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Graduates get help to show strengths

June 2014 | By Sue Weekes
Martin Gibson
Martin Gibson


A UK start-up is hoping that its product will ultimately make it easier for other start-ups and SMEs to hire graduates, as well as help tackle youth unemployment.

Aptood.com allows candidates to show their potential to future employers by giving them the chance to take psychometric tests and build a profile based on the results and other information upfront. 

Anil Bhima, business development director at Aptood, told Recruiter that it has taken a set of market-leading psychometric tests that helps candidates create a comprehensive profile, and built a web-based marketplace that matches them with employers and job opportunities. “You may have someone with a history degree and someone else with a business degree going for a business-oriented role, but it might be the history graduate who has the better leadership potential,” he said. “We are trying to provide an unbiased way of allowing a candidate to stand out.”

Candidates can sit the tests and create a profile for free, while employers pay a flat-fee of £600 only when they appoint a person. They can post a job, and specify and weight particular traits and skills. The website manages the various stages of the recruitment process, with automated features to help with tasks such as shortlisting and inviting for interview. 

Martin Gibson (pictured above), co-founder of Aptood, told Recruiter that he came up with the idea while travelling and meeting graduates who were taking a year off because they couldn’t find a job. He felt one solution would be to make it easier for smaller companies to recruit graduates. He believed that technology held the answer.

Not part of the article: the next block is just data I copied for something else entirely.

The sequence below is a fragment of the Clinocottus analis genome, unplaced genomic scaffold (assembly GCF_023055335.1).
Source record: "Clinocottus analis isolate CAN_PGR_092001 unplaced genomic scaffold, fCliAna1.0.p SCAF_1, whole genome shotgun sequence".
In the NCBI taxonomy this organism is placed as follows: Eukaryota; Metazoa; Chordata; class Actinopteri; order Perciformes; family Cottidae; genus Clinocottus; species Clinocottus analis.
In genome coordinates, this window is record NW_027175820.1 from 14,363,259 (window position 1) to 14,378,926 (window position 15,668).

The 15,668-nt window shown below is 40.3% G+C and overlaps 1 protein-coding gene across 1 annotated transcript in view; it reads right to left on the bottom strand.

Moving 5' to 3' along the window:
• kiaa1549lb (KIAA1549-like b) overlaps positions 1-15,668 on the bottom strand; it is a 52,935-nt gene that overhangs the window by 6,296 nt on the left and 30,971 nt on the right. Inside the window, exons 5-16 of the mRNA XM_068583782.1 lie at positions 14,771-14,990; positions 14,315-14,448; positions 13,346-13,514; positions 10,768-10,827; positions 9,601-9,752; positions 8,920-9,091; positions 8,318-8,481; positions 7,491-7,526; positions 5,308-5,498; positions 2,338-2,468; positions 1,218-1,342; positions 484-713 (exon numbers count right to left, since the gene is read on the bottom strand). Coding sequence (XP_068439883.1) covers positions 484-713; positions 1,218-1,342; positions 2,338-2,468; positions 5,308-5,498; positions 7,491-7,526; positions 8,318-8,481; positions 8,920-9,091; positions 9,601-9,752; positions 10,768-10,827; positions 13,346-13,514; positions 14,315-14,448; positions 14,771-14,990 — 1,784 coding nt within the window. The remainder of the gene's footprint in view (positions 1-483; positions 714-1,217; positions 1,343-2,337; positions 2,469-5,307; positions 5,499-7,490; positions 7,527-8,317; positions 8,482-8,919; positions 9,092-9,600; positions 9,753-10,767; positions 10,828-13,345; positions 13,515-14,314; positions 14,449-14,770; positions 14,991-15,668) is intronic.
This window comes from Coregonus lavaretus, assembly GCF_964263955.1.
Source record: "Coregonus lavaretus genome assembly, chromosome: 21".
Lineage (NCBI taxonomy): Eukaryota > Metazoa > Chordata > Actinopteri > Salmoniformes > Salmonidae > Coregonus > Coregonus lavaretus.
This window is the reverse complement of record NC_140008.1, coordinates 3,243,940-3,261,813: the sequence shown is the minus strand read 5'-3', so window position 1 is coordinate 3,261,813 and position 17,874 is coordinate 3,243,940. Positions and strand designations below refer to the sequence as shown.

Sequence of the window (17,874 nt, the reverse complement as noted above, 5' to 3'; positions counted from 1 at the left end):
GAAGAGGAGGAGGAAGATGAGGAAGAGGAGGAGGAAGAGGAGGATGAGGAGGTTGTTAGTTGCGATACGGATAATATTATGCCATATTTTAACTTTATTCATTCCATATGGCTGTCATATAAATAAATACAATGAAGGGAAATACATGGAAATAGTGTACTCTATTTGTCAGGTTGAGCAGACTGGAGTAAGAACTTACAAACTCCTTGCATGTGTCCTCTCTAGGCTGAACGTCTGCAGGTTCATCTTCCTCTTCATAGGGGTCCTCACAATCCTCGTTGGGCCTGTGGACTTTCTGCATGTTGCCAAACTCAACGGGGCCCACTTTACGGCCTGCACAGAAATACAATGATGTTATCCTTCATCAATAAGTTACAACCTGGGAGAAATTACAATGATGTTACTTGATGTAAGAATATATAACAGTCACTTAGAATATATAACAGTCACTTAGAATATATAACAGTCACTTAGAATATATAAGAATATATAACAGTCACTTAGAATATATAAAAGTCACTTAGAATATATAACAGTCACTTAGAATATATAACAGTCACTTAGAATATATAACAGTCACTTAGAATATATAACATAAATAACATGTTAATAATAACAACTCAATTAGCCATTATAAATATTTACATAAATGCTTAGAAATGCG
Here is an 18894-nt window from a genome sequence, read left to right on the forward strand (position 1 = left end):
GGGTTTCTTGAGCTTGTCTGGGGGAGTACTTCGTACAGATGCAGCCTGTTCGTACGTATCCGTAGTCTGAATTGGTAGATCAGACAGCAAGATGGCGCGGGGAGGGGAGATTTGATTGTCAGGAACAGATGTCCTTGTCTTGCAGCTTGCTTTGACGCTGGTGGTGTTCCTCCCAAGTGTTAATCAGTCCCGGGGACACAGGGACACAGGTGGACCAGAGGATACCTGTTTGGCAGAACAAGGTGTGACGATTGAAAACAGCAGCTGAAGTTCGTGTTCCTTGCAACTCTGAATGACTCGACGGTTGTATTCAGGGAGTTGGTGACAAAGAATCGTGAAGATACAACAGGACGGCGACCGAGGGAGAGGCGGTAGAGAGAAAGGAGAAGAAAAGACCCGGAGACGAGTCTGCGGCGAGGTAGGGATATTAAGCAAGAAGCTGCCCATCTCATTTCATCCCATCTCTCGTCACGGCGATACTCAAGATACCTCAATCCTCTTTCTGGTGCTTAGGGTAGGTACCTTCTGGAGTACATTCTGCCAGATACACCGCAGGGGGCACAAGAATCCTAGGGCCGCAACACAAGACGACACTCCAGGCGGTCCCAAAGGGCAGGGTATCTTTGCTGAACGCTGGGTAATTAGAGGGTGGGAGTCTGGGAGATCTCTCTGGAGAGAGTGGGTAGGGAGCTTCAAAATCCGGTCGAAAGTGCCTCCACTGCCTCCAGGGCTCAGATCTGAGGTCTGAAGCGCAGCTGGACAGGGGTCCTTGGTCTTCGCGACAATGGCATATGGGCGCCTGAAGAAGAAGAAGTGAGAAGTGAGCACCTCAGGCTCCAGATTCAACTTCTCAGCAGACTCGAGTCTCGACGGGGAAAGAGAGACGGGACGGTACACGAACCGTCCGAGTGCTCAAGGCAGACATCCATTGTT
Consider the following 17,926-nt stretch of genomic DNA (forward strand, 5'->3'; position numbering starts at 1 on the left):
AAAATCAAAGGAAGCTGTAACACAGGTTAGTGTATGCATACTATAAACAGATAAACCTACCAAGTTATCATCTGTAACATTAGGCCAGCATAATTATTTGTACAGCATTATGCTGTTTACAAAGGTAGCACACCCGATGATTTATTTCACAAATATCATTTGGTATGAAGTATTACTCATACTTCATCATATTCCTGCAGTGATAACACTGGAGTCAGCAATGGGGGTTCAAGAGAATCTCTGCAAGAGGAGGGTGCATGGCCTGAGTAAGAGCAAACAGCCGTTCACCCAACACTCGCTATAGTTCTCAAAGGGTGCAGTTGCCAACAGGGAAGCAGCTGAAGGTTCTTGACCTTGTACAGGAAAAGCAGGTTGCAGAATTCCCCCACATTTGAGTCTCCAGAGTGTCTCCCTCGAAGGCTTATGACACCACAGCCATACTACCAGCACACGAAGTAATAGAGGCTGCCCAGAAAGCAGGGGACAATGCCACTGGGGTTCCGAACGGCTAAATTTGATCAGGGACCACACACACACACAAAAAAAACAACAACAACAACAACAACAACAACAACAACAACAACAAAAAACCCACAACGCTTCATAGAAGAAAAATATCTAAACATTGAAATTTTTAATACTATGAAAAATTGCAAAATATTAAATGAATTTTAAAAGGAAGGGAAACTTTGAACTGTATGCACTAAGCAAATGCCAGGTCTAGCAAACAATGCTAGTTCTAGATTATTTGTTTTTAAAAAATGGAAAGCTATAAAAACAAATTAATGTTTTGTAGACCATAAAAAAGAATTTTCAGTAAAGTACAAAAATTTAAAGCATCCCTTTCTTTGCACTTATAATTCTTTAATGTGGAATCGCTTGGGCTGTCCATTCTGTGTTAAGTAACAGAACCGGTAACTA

“If we gave candidates a way of bringing together all this information upfront and just taking the tests once, it removes administration for employers and the two can meet in the middle,” he said. “Individuals understand their strengths and weaknesses and what they can offer, and employers can search and find people who may not have been put forward as an applicant.” 

Initially, Aptood is focusing on the graduate market, but the model could be used in all areas of recruitment. In particular, Gibson hopes it will help reduce youth unemployment and open up opportunities for those without degrees. For example, a current role on Aptood requested just those with master’s degrees, however the system flagged up an individual who was a good fit but who had only A-levels. “There’s a million 16-24-year-olds who can’t find work, and 40% of businesses are defined as SMEs,” said Gibson. “There should be a synergy there.”

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